The Federal Bureau of Investigation or FBI's notorious agent turned Soviet spy Robert Hanssen died of natural causes on May 6, 2023. He was found dead at the maximum security prison in Florence, Colorado. He was 79 years of age. He worked for the FBI, the domestic intelligence agency of the USA. Before his arrest, he was a respected agent, trusted by the American government. According to the agency, he was one of the most dangerous spies who inflicted considerable damage on the FBI.
On February 18, 2001, Robert Hanssen was apprehended on espionage charges and working for the Russian government. In 1985, Hanssen made a head start on his espionage activities. He held an important position in the counter-intelligence division of the FBI and had access to confidential information. His training as a counter-intelligence officer helped him stay under the radar and pass on information undetected. It was not until the arrest of another agent Aldrich Ames, suspected of espionage, that the FBI and Central Intelligence Agency or the CIA stumbled upon the knowledge that there was a mole at the upper levels of the agencies. Thus ensued a two-year investigation into veteran CIA officers, considered the prime suspects for being the mole.
The Espionage Act of 1917 under the American constitution criminalizes the collection of information and sharing the information with people without the appropriate clearance. Earlier, the information could be military installation and positioning. Currently, it includes any intelligence information. President William Howard Taft signed the act in 1911. The act was approved and signed in the backdrop of the first world war. The objective was to discover and punish any activities deemed disloyal to the American war effort. The punishment ranged from a fine of $10,000 or imprisonment for up to 20 years. After Robert Hanssen, Edward Snowden was charged with the act before fleeing to Russia for diplomatic refuge.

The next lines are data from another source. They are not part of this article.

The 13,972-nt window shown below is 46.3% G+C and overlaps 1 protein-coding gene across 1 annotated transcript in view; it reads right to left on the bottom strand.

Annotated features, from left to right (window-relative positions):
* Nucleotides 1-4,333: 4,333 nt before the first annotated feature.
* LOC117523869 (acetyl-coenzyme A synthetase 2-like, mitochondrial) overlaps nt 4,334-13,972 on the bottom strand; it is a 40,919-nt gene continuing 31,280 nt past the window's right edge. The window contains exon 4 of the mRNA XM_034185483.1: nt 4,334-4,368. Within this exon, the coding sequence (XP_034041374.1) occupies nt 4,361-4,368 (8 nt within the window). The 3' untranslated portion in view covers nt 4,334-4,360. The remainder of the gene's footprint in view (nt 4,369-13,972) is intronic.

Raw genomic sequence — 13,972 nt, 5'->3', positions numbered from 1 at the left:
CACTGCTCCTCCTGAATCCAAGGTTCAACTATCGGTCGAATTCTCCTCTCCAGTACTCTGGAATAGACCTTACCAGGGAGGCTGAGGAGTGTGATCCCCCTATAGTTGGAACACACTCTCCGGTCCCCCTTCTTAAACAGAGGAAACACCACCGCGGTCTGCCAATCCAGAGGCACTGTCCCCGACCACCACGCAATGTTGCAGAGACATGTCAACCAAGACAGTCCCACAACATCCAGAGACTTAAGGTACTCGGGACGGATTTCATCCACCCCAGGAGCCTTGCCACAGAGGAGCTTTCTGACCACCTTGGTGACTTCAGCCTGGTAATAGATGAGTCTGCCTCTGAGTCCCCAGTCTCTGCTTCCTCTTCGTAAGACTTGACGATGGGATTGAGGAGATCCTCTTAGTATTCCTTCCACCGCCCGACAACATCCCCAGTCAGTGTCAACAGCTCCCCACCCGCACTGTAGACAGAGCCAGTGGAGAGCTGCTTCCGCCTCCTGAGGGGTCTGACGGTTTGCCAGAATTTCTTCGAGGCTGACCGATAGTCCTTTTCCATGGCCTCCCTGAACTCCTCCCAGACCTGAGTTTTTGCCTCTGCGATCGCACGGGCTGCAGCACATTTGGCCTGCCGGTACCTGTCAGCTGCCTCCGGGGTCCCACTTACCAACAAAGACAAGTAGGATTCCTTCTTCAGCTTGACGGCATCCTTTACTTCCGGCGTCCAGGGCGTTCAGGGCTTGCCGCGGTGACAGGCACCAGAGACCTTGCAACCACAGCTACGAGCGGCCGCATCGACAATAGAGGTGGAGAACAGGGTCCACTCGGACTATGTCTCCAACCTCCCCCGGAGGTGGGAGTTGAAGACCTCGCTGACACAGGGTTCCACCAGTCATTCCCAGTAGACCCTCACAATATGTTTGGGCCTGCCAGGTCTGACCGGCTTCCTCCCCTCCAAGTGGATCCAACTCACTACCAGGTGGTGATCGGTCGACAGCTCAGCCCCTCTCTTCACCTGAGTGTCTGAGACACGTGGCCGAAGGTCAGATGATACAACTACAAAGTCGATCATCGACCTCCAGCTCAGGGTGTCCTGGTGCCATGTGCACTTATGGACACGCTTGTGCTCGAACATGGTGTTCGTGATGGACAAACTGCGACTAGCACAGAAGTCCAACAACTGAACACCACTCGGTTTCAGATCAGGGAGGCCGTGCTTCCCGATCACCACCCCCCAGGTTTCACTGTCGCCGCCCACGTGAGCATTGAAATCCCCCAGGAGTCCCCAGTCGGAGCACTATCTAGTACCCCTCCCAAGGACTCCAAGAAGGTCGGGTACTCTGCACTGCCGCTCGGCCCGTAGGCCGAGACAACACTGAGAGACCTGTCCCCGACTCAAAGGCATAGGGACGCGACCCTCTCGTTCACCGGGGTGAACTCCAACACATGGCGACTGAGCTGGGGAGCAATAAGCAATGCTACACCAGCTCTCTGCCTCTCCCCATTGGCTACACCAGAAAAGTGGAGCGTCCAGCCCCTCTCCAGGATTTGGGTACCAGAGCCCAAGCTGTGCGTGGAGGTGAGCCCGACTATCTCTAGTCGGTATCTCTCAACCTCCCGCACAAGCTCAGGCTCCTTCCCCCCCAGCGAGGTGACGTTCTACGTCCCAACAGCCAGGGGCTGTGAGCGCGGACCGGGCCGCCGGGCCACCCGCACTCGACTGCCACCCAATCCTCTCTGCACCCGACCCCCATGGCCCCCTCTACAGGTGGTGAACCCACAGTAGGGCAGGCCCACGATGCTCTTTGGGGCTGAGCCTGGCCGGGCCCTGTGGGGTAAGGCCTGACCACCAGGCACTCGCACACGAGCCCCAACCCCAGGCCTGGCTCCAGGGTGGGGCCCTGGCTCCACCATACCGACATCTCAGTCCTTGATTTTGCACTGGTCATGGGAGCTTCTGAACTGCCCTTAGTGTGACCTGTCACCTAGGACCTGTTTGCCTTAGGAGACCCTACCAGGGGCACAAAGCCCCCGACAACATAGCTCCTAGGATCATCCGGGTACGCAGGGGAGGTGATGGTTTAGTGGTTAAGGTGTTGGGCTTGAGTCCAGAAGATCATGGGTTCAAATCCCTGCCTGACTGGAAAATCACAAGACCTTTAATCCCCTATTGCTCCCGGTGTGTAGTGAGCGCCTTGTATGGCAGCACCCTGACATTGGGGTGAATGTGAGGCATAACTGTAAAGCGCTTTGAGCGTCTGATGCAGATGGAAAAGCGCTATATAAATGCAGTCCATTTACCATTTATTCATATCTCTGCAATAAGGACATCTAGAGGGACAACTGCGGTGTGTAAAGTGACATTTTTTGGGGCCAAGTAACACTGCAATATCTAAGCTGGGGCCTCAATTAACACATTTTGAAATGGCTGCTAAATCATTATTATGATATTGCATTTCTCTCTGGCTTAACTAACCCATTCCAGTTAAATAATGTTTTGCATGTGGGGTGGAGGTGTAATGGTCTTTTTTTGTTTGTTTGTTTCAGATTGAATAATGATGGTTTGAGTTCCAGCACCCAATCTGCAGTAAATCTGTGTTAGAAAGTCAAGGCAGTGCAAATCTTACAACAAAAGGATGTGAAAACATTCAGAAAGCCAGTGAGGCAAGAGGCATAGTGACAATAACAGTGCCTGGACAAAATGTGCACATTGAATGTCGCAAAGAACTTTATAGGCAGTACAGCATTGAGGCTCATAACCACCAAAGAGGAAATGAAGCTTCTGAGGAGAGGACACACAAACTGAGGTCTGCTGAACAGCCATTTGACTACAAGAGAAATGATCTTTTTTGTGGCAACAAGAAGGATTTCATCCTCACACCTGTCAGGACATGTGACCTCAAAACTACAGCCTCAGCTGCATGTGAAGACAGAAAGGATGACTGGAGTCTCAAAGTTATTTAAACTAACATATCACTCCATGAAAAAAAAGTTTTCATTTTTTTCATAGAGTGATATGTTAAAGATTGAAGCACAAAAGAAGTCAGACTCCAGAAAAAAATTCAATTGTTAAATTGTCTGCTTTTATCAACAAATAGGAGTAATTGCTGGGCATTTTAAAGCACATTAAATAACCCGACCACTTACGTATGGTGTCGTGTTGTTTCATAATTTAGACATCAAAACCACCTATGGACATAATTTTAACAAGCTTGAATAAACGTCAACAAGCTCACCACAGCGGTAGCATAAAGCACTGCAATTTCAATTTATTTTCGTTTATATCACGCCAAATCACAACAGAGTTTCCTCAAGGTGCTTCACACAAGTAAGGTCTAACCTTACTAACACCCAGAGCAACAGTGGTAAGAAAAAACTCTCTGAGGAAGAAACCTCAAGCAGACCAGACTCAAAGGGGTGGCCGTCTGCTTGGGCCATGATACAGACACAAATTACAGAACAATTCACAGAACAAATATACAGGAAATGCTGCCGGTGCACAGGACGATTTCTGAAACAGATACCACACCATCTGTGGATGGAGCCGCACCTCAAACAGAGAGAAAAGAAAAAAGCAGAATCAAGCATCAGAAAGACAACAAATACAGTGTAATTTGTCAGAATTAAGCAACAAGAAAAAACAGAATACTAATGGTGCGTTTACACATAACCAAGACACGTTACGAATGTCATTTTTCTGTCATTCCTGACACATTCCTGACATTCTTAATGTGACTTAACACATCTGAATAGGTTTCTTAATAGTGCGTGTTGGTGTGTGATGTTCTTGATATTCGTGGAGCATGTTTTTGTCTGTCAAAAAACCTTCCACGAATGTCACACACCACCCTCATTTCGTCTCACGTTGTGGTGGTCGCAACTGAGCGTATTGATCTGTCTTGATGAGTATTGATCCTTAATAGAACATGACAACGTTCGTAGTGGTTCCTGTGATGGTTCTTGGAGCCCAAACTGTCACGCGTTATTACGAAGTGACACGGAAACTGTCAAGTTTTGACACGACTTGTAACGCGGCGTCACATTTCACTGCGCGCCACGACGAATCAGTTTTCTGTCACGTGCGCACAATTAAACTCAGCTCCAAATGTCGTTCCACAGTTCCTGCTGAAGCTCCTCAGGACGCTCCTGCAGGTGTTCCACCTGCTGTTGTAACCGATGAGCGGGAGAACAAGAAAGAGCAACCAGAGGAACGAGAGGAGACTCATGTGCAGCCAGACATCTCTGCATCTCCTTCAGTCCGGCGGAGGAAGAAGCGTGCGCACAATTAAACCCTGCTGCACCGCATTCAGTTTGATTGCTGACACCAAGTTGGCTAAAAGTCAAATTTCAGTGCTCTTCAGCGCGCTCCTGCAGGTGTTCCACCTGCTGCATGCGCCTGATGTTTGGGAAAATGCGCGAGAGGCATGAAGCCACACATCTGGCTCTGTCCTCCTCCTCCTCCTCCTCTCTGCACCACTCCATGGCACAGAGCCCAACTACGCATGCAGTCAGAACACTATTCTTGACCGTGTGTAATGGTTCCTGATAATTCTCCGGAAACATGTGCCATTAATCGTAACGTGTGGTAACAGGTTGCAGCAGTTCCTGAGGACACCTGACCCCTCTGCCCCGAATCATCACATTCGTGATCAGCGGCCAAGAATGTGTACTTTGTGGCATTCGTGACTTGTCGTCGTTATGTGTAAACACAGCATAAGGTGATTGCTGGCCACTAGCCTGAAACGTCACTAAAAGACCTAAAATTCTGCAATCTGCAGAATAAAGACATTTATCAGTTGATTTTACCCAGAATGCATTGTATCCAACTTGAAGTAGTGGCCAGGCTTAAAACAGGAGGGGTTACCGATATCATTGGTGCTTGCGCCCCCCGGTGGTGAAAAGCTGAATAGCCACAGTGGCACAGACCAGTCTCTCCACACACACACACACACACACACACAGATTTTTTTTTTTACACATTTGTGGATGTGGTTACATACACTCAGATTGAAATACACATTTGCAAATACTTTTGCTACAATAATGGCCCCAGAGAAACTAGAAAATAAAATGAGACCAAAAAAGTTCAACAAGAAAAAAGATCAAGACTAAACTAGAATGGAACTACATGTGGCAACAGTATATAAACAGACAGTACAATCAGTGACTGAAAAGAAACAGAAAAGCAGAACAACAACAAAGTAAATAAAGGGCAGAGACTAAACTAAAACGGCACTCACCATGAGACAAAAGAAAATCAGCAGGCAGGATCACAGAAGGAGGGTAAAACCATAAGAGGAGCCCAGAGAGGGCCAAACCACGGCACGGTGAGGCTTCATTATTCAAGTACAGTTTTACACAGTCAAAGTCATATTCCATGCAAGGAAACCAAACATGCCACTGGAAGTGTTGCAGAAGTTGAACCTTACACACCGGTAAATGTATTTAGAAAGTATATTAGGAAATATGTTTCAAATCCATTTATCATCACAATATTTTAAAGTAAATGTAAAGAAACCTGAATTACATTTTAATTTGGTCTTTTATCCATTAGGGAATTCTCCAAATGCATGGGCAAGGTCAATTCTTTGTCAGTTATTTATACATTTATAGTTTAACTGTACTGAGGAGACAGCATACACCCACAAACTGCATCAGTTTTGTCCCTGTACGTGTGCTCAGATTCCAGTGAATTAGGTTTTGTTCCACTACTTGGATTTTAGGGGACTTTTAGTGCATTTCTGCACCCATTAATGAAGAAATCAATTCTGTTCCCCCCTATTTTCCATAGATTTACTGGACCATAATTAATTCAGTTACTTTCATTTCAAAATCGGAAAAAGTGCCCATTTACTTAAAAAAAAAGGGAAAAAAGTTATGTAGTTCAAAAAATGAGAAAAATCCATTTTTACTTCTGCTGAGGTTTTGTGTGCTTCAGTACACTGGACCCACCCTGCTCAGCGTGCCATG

Robert Hanssen used analog techniques to pass on information to his Russian handlers. He used the 'dead drop' technique, where an object containing a piece of information would be left hiding in a public area, a park, or a building. The Russian handler would collect the data from the hiding spot that only he and Robert Hanssen knew. Hanssen's appointment from 1985 up to his arrest in 2001 compromised many American officers working in Russia. Several investigations, counter-intelligence techniques, and classified documents found their way to Moscow. After the FBI confirmed their suspicion of Hanssen, they wanted to apprehend him in the act. He was called back from field duties and offered a position in the FBI headquarters.
He did not live a lavish lifestyle or displayed opulence in his demeanor. In exchange for information, he accepted cash equivalent to $1.4 million, diamonds, and bank transfers from his Russian handlers. Under the alias of 'Ramon Garcia,' he passed on 6000 documents and 26 disks containing high levels of sensitive information about American operatives in Moscow. While serving his sentence, he was found unconscious in his cell, and prison officials confirmed he had died of natural causes. He was the subject of countless spy thrillers and the cause of a great deal of embarrassment pointing to the operational failure of the FBI and the CIA. The story of this spy finally came to an end.
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